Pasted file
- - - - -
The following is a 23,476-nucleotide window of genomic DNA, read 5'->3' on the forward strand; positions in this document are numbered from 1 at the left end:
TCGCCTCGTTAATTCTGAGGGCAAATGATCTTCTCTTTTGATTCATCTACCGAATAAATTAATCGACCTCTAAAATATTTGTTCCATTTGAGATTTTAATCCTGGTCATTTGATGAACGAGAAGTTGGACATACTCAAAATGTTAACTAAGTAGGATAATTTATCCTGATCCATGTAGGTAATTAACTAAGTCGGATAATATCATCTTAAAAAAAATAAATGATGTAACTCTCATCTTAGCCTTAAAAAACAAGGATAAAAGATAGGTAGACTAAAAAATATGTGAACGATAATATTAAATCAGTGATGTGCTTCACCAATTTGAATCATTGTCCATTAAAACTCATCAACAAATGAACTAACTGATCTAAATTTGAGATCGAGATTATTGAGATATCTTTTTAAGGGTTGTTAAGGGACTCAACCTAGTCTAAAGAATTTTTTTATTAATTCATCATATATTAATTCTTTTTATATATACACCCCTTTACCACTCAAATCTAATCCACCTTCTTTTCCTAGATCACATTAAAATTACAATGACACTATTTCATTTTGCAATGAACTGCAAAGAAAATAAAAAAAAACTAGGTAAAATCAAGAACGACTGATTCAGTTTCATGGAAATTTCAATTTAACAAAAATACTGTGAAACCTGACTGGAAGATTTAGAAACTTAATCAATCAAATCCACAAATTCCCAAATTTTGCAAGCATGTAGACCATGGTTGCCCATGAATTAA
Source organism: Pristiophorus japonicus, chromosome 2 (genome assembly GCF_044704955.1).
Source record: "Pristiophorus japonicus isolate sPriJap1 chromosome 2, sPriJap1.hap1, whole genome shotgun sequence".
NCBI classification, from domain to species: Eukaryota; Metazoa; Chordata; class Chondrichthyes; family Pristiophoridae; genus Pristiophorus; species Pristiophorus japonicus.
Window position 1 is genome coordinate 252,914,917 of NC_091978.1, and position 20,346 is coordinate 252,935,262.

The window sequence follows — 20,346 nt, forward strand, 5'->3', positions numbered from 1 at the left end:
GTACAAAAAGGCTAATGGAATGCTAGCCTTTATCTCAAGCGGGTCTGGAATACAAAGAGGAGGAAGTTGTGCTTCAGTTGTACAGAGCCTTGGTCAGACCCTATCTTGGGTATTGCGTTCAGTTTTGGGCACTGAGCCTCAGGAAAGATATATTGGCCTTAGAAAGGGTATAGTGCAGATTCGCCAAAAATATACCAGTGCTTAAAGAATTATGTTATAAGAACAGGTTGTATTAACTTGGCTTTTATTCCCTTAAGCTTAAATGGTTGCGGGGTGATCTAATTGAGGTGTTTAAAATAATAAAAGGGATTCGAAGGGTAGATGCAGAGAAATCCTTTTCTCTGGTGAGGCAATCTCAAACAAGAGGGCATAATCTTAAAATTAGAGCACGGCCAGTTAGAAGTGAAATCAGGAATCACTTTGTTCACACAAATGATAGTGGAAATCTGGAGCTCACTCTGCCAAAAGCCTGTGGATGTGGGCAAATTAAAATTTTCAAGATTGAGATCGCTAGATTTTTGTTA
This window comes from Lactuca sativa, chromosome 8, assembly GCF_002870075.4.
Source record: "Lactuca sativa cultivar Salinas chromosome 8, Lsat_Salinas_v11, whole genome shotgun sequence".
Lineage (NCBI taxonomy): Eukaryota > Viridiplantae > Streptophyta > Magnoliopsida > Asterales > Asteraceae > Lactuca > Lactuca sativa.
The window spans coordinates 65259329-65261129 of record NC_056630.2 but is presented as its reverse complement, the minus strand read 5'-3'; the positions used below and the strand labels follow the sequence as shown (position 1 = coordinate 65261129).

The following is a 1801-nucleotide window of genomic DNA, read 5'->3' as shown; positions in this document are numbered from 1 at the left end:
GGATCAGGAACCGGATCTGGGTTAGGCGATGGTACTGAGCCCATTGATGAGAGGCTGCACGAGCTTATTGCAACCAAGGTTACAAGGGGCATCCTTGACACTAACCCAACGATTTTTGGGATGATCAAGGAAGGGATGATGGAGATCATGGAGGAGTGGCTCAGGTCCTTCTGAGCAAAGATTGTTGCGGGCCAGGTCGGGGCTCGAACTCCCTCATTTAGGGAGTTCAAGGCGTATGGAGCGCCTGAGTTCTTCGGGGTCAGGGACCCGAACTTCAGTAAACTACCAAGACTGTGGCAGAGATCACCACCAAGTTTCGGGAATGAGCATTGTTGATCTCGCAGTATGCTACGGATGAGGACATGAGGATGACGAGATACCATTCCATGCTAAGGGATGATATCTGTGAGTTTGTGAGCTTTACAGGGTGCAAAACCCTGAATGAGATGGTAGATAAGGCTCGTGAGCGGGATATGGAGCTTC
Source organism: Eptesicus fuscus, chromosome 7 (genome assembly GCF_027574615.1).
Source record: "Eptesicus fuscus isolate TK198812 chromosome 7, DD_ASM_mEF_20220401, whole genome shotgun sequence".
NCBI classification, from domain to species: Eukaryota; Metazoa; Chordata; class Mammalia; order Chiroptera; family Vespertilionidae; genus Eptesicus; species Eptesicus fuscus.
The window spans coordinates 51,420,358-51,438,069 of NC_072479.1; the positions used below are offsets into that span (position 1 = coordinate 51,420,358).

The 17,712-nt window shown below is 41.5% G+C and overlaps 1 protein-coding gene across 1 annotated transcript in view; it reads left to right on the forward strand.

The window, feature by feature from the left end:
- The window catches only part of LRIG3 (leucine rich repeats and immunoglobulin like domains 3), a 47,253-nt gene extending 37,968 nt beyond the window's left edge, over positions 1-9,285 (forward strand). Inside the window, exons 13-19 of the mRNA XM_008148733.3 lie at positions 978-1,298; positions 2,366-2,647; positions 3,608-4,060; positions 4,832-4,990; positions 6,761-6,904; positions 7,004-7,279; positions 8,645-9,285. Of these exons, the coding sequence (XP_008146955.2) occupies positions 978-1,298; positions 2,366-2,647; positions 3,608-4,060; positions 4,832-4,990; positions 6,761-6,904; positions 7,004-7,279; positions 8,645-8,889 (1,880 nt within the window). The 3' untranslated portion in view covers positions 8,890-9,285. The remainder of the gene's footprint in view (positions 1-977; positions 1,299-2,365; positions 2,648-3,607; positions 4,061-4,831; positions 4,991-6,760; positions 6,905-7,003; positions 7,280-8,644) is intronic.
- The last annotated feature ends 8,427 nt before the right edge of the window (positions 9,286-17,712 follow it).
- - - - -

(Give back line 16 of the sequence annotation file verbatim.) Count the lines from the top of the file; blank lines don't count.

Source record: "Eptesicus fuscus isolate TK198812 chromosome 7, DD_ASM_mEF_20220401, whole genome shotgun sequence".